“I began to feel that myself plus the bicycle equaled myself plus the world.” -Frances Willard
I grew up on a mountain before mountain biking was a thing. I had more over-the-handlebar moments than I can count. My school and all shops were an hour away from our home and to get to the neighbors we had to cross a few streams and some fallen pine giants. All this is to say my bicycle, adorned with my prized sunshine yellow banana seat, gathered dust most of the year.
This summer we moved to The Netherlands for six weeks and the home we rented came with a few bikes for us to use. What came next changed my life, not in one big moment, but rather magic that builds as the days run into one another. Eventually, I woke up completely transformed. I owe it all to the bicycle and the many fietsers (cyclists in Dutch) who patiently gave me the space to wobble my way into freedom on the open road.
The Dutch ride bikes as seamlessly and stylishly as the Italians drive. It is like watching a dance full of mesmerizing, intuitive movements that others seem to be born with but I was not. There is also a graciousness in the Dutch cyclists as they move through the streets full of awareness of others yet seemingly free of judgment. Trust me when I say, I deserved to be judged for a good month in the saddle as I meandered the roads, often going the wrong way, fully expecting to be reprimanded. It never happened, not even once. On the day of my worst offense, a gentleman rang his tinker-like bell that somehow inspired me to realize I was heading down a one-way going against traffic.
Day after day, I persevered, spurred on by the window into Dutch culture I felt riding alongside them. People passed me carrying pizza and flowers in one hand. Parents with two or three children in front packs, back seats, and baby trailers whizzed by on the way to school. Boys with their girlfriends’ sidesaddle bumped over cobbled streets with eyes only for each other. Travelers rolled their carry-on luggage beside them as they cycled to the train station for a weekend away. Mostly what I learned is that the Dutch make decisions based on what is best for the community and the flow of the whole versus simply acting on behalf of their own agenda. In my experience, this altruism was evident both on and off the bike and will always be what makes me smile ear to ear for the rest of my days whenever I think of living in The Netherlands.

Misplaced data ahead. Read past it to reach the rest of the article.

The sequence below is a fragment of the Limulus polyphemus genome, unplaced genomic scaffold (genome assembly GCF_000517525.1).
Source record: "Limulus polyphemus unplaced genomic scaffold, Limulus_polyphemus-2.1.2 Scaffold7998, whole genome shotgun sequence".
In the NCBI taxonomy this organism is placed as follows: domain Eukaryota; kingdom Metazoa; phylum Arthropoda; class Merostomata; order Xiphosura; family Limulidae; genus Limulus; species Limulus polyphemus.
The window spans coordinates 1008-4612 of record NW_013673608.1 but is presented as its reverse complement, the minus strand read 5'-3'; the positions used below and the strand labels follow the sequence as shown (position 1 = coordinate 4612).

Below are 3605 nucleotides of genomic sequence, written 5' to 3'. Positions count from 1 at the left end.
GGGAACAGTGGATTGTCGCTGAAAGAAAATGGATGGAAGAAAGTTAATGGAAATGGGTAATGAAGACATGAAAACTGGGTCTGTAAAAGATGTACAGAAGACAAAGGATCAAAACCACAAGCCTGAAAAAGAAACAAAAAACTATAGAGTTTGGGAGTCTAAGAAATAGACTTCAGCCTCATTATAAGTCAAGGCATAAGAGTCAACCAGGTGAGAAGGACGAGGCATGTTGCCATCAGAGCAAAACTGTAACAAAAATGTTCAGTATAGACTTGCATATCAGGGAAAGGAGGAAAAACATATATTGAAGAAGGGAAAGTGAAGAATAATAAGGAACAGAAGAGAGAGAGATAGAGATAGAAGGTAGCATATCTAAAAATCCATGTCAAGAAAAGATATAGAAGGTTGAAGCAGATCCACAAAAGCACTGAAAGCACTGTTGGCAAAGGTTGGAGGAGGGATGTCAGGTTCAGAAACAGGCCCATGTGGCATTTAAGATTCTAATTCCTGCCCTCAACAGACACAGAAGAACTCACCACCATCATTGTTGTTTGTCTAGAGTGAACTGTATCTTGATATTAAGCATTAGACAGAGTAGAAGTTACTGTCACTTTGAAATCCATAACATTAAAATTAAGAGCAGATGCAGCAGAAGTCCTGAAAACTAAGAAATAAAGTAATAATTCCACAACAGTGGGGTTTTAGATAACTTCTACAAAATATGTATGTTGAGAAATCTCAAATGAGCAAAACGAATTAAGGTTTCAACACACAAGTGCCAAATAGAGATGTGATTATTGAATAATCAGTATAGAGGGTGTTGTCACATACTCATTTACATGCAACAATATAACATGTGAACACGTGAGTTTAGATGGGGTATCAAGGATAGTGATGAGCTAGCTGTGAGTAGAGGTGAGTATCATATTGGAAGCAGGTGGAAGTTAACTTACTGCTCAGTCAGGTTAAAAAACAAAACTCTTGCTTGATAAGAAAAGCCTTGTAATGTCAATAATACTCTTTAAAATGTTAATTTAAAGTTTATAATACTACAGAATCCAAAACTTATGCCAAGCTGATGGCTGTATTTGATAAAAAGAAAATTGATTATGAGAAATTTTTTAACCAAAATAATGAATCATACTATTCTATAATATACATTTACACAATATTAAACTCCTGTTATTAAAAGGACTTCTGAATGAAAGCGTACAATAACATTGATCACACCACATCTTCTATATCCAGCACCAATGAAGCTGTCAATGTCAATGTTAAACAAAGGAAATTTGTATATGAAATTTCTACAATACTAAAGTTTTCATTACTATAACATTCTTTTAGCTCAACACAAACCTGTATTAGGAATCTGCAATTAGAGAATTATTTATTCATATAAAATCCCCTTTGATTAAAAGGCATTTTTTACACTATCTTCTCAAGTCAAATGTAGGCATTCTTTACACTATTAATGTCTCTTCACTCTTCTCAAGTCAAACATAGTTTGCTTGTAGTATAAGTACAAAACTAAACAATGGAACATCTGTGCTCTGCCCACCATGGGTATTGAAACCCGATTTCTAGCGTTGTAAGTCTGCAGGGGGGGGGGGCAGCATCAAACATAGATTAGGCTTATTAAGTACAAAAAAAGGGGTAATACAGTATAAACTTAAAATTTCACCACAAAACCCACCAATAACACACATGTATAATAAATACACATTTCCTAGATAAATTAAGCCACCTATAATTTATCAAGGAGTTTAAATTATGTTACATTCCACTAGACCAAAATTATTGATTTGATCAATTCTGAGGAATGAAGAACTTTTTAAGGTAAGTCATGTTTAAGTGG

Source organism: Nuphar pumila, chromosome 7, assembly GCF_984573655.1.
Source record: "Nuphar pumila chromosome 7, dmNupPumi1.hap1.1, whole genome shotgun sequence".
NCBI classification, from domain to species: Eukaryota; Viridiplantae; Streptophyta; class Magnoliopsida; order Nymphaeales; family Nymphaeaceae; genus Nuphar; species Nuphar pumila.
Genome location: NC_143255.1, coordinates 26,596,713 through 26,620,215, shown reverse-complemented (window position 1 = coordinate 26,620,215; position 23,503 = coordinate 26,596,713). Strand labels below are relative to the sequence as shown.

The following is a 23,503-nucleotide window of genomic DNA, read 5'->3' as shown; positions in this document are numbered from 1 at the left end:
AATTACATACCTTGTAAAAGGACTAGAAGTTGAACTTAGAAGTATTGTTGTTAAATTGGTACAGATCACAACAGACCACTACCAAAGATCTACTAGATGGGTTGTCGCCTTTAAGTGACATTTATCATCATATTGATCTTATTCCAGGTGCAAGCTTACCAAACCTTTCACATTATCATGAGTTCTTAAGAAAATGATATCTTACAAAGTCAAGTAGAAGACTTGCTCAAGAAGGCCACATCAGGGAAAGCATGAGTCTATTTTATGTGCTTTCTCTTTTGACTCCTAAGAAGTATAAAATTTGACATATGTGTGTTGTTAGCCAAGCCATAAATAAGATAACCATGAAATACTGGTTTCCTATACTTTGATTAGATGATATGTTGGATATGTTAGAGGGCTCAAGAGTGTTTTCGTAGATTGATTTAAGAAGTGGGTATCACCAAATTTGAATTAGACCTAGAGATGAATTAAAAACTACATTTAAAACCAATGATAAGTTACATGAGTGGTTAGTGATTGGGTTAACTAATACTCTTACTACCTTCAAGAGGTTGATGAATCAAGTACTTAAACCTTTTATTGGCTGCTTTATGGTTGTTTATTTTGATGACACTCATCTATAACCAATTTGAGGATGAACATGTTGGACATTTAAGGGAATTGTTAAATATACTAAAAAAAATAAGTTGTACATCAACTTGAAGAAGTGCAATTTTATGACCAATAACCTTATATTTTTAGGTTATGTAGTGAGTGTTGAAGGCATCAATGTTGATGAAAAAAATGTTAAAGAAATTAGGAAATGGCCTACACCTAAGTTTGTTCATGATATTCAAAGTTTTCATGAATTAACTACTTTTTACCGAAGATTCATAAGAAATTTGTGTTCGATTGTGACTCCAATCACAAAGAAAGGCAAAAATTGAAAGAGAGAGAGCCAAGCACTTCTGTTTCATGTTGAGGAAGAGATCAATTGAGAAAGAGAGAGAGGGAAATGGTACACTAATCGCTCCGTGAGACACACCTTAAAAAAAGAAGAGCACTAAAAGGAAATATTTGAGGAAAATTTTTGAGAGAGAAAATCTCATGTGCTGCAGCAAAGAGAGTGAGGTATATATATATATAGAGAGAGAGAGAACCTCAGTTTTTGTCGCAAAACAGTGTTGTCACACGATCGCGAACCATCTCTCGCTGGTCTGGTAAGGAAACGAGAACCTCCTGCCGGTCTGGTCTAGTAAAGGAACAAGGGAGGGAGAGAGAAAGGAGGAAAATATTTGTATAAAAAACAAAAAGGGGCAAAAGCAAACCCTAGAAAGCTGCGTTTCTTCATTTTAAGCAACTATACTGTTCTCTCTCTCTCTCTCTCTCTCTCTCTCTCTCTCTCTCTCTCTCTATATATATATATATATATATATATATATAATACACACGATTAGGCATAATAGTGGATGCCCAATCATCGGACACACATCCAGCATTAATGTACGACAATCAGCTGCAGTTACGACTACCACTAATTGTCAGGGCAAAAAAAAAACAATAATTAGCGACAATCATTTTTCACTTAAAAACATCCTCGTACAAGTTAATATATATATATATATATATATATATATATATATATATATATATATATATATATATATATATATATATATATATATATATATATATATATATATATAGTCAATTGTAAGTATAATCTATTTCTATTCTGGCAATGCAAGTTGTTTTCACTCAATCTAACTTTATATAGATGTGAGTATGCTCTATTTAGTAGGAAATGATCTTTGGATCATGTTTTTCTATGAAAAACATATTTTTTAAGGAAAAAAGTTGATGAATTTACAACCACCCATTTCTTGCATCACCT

Through researching the bicycle culture in The Netherlands, I learned about the “forgiving infrastructure” system that gives cyclists confidence and a leadership role that I haven’t seen anywhere else in the world. With no helmets and mostly utilitarian bicycles, (the Dutch are very sensible and the nice bikes get stolen more often so for the most part, the bikes are not for showing off to your friends), the infrastructure flow is such that users can make errors without causing a collision. Not only that, but in our experience living in Delft, The Hague, and Wassenaar, Dutch cities are designed to favor bikes and driving is challenging. A local told us research shows that if a cyclist is hit by a car going more than 30 KM per hour, the chance of death is greater. So, the maximum speed in every livable area in The Netherlands is 30 KM per hour (around 18 MPH).
The bicycle fatality rate in the USA is six times greater than in The Netherlands. Bicycles rule the road in traffic patterns and lane dominance and that makes winding the narrow canal-lined streets seemingly impossible in a car. Parking a car is expensive and often far from the center of town and we found ourselves riding bikes everywhere including to the movies, Ikea, the hospital, and dinner parties. There are more than twenty-two million bicycles in a country of eighteen million residents. This tells me that almost every driver on the road is a cyclist themselves and therefore graciously grants the right of way to bicycles, wheelchairs, scooters, and pedestrians. Because of the cycling culture, accessibility for individuals requiring wheels for mobility is also greatly enhanced.
Bike journeys account for just five percent of daily trips worldwide. Euronews in a study published in August of this year, found, “Dutch people cycle an average of 2.6 kilometers each per day. If this pattern was replicated worldwide … annual global carbon emissions would drop by 686 million tonnes.” The benefits are truly astounding and include and go so far beyond our personal health and wellbeing.
Dank u wel (thank you), to The Netherlands for showing me your world by allowing me to fumble my way through your streets. I will dream about cycling to the Markt (Farmer’s Market) in Delft on Saturday mornings. I will dream about cycling through the dunes on the way to the beach in Wassenaar. I will dream about cycling nervously near the canals in Amsterdam almost closing my eyes at times because I was so fretful. I felt each day that I was growing wings. Thank you to every Dutch person I met when I was lost that helped me find my way, didn’t laugh when I fell, offered me advice on where to eat, work, and sit leisurely at a café to celebrate my ability to get there on two wheels! I am forever changed by seeing the world through your eyes.
As the wind whipped through my hair, the sun and the rain bringing me to life in each alternating moment, I was reminded of so many things I knew before riding a bicycle but somehow forget at times. I remembered I can only stay upright by moving forward, nature breathes new life into everything, tentative hesitation equals chaos, and I must keep my eyes on the horizon with complete presence in the moment if I am ever to arrive at my destination.